Biogeochemical function and microbial diversity in Chihuahuan Desert biocrusts

Mikaela Hoellrich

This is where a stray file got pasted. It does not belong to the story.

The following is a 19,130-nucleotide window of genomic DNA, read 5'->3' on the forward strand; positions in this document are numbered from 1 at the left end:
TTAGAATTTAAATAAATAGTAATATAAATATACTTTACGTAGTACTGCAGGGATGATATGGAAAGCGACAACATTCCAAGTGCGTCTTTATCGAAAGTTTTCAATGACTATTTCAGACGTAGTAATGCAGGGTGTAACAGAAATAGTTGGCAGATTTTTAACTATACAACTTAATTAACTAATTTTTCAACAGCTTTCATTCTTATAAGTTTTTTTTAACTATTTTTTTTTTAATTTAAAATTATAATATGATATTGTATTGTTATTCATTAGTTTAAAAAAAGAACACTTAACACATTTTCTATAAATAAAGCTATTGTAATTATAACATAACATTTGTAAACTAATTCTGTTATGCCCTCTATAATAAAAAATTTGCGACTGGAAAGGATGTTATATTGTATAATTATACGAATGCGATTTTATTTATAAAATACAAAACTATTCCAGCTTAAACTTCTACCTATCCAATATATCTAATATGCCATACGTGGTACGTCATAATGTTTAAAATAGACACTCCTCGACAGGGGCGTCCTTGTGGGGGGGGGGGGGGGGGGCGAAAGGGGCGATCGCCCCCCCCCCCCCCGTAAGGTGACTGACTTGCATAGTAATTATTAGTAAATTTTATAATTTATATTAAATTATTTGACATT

Biological soil crusts (biocrusts) are living soil aggregates hosting diverse communities of lichens, bryophytes, cyanobacteria, and other microorganisms in the uppermost millimeters of dryland soils. Biocrusts array along a gradient of structural complexity distinguished by the dominant photoautotroph. Consequently, each biocrust type can host a unique microbial community with different biogeochemical processes. Additionally, site specific conditions influence the microorganisms present in a given location. However, no studies to date have analyzed the interactions between diversity, soil conditions, and biocrust carbon fixation. This project aims to 1) assess the carbon fixation capacity of biocrust types under varying incubation times; 2) understand microbial community composition as well as biomass differences within these biocrust types; and 3) identify how geographic location and soil properties explain differences in carbon fixation and microbial diversity. Five biocrust types were collected from four locations in the Chihuahuan Desert. Carbon fixation rates were quantified using a LI-6400XT portable photosynthesis system. Measurements were taken after biocrust wetting and light incubation at different time periods (30min, 2hr, 6hr, 12hr, 24hr). Microbial biomass was assessed for each biocrust type using phospholipid fatty acid assays. Microbial community composition was examined using 16S rRNA gene Illumina sequencing for bacteria and archaea. Carbon fixation tended to increase and respiration decrease over time. Thicker crusts had greater carbon fixation and respiration rates. Net carbon fixation rates differed between sites. Moss crusts recorded the lowest net fixation rates of all biocrusts. Alpha diversity did not change with increasing structural complexity across all sites, but beta diversity showed microbial communities shaped by parent material and biocrust type. This study provides insights into how microbial diversity and biogeochemical cycling can vary across sites within a desert biome. It also provides answers to the questions of how biocrust carbon fixation is affected by time, thickness, community composition, geography, and soil conditions.